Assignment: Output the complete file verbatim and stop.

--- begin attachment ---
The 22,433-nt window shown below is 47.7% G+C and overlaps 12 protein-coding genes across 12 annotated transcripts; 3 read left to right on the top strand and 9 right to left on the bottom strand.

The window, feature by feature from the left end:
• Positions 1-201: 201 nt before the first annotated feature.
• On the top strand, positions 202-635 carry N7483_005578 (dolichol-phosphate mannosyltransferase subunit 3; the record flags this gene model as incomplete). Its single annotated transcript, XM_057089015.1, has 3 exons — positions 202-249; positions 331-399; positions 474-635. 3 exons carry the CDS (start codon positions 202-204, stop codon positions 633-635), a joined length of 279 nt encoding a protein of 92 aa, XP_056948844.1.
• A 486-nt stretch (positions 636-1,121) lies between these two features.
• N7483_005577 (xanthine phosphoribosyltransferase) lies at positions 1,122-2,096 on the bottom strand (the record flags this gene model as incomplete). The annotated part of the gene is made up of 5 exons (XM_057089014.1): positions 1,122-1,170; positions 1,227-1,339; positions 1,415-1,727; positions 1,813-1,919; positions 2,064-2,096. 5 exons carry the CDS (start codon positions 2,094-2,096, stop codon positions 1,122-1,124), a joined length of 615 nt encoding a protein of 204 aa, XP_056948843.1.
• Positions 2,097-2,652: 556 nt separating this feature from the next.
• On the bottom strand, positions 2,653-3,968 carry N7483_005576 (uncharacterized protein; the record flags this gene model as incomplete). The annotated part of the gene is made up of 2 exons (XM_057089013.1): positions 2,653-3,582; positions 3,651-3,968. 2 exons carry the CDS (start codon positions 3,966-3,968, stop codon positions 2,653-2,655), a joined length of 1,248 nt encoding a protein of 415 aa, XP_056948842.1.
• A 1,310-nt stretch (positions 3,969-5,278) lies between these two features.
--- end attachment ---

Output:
The 22,433-nt window shown below is 47.7% G+C and overlaps 12 protein-coding genes across 12 annotated transcripts; 3 read left to right on the top strand and 9 right to left on the bottom strand.

The window, feature by feature from the left end:
• Positions 1-201: 201 nt before the first annotated feature.
• On the top strand, positions 202-635 carry N7483_005578 (dolichol-phosphate mannosyltransferase subunit 3; the record flags this gene model as incomplete). Its single annotated transcript, XM_057089015.1, has 3 exons — positions 202-249; positions 331-399; positions 474-635. 3 exons carry the CDS (start codon positions 202-204, stop codon positions 633-635), a joined length of 279 nt encoding a protein of 92 aa, XP_056948844.1.
• A 486-nt stretch (positions 636-1,121) lies between these two features.
• N7483_005577 (xanthine phosphoribosyltransferase) lies at positions 1,122-2,096 on the bottom strand (the record flags this gene model as incomplete). The annotated part of the gene is made up of 5 exons (XM_057089014.1): positions 1,122-1,170; positions 1,227-1,339; positions 1,415-1,727; positions 1,813-1,919; positions 2,064-2,096. 5 exons carry the CDS (start codon positions 2,094-2,096, stop codon positions 1,122-1,124), a joined length of 615 nt encoding a protein of 204 aa, XP_056948843.1.
• Positions 2,097-2,652: 556 nt separating this feature from the next.
• On the bottom strand, positions 2,653-3,968 carry N7483_005576 (uncharacterized protein; the record flags this gene model as incomplete). The annotated part of the gene is made up of 2 exons (XM_057089013.1): positions 2,653-3,582; positions 3,651-3,968. 2 exons carry the CDS (start codon positions 3,966-3,968, stop codon positions 2,653-2,655), a joined length of 1,248 nt encoding a protein of 415 aa, XP_056948842.1.
• A 1,310-nt stretch (positions 3,969-5,278) lies between these two features.